In Gent v Strone ( 2019 ONSC 155) Pollak J. assessed the notice period for a 50 year old Health & Training Specialist with 23.5 years service at 18 months .
The Plaintiff had been given a notice of temporary layoff, which the Court found was breach of his employment contract. Some two weeks later the plaintiff’s lawyer sent a demand letter claiming wrongful dismissal. Within a few days defence counsel says that the plaintiff would likely be recalled within a few days.
Surprisingly, Plaintiff’s counsel then wrote to defence counsel and said that his client would not return to work as the relationship had broken down .
Less than two weeks later the Plaintiff was recalled to his old position. The plaintiff refused the recall.
The Court found that his refusal to accept the recall was unreasonable for the following reasons :
- Although the Plaintiff testified that it would be embarrassing and humiliating to return to work, he gave no evidence to support this conclusion.
- The employer acted reasonably in the layoff.
- Even if, as the Plaintiff believed, the recall was a legal tactic to avoid having pay severance, that alone does not make it reasonable to refuse the recall.
- The plaintiff had made the decision not to return to work even before he was recalled.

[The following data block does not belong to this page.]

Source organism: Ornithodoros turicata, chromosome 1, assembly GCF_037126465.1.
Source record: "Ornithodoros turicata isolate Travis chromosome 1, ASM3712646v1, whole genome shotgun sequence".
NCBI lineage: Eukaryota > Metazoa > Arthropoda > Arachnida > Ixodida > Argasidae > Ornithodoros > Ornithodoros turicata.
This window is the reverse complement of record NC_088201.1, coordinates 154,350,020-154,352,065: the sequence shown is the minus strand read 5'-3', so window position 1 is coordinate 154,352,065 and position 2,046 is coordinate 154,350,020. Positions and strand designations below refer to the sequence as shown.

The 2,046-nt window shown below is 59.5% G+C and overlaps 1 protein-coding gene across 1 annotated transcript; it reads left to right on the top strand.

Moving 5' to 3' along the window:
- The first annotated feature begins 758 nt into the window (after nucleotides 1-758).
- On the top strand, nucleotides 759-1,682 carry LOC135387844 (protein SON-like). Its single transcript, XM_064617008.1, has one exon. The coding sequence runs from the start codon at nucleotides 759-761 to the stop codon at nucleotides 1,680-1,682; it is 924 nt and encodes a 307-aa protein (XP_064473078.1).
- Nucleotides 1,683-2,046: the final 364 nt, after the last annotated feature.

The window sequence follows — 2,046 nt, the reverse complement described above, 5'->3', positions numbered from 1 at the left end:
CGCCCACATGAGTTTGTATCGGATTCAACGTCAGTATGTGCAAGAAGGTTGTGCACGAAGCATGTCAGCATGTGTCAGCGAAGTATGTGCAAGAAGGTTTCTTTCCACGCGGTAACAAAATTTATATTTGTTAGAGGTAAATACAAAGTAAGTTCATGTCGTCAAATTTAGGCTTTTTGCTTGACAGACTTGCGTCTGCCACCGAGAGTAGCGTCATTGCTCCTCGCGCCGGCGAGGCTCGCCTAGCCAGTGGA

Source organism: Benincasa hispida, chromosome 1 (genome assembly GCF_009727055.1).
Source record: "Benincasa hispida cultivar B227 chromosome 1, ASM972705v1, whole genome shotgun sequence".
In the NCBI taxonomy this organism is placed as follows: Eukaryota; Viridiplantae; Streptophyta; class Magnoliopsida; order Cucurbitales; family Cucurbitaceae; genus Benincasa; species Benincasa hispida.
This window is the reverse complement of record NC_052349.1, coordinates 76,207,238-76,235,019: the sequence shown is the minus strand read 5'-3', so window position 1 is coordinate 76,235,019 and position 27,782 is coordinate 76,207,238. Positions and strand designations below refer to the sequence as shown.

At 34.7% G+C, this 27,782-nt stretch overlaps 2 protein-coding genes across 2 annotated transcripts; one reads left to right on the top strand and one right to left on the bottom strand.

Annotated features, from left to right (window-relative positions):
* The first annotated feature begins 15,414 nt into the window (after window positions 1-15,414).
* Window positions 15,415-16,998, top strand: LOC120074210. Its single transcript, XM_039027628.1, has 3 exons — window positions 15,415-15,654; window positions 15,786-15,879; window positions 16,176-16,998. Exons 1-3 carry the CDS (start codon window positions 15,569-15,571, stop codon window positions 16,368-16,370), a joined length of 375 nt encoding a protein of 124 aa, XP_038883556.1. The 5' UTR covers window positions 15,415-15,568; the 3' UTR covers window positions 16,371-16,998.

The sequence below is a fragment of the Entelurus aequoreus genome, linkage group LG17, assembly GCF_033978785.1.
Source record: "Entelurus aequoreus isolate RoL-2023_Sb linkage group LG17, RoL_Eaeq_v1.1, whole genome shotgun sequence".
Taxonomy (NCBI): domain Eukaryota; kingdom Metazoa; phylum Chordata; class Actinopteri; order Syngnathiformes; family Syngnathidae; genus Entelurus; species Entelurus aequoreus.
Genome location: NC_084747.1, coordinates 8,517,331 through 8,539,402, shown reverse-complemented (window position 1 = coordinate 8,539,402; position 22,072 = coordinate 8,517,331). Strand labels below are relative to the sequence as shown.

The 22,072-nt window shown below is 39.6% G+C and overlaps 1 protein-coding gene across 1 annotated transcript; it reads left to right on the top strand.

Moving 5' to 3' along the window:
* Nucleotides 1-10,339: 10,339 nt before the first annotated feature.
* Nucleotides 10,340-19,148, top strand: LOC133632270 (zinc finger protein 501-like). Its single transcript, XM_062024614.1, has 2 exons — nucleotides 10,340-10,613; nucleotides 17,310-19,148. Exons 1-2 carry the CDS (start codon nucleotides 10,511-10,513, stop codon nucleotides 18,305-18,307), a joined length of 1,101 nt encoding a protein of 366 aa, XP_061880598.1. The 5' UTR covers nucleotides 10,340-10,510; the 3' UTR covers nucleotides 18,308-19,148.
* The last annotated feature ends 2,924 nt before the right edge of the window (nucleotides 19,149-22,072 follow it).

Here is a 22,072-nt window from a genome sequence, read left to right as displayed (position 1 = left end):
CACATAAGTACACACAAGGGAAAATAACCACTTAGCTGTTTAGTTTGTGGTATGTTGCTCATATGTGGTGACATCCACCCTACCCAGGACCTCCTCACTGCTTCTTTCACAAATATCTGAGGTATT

- In his 23 years with the defendant, the plaintiff admitted that the relationship was ” harmonious and amicable”.
- The defendant had continued his benefits during the 3.5 weeks of layoff, thus they complied with the temporary layoff provisions of the Employment Standards Act.
The Plaintiff was entitled to actual damages for the period of the layoff. This came to 3.5 weeks or $4,846.15.
My Comments :
I see this application of the Evans v Teamsters principle often in my mediations. It is a extremely risky tactic for the plaintiff to refuse such a recall. It is also a risky defence tactic to make such an offer if your client actually dreads the idea of the plaintiff coming back to work.
It is important to note that this recall notice was not done as an offer to settle the case. Had it been framed that way, then the correspondence between counsel would have been ” without prejudice” and thus not admissible.
The plaintiff could have accepted the recall and still preserved his right to claim and then sue for his lost wages between the time of the layoff and the time of the recall.
This threat will often convince the employer that he better off getting rid of the employee and negotiating an overall severance package rather than employing someone who is actively suing them.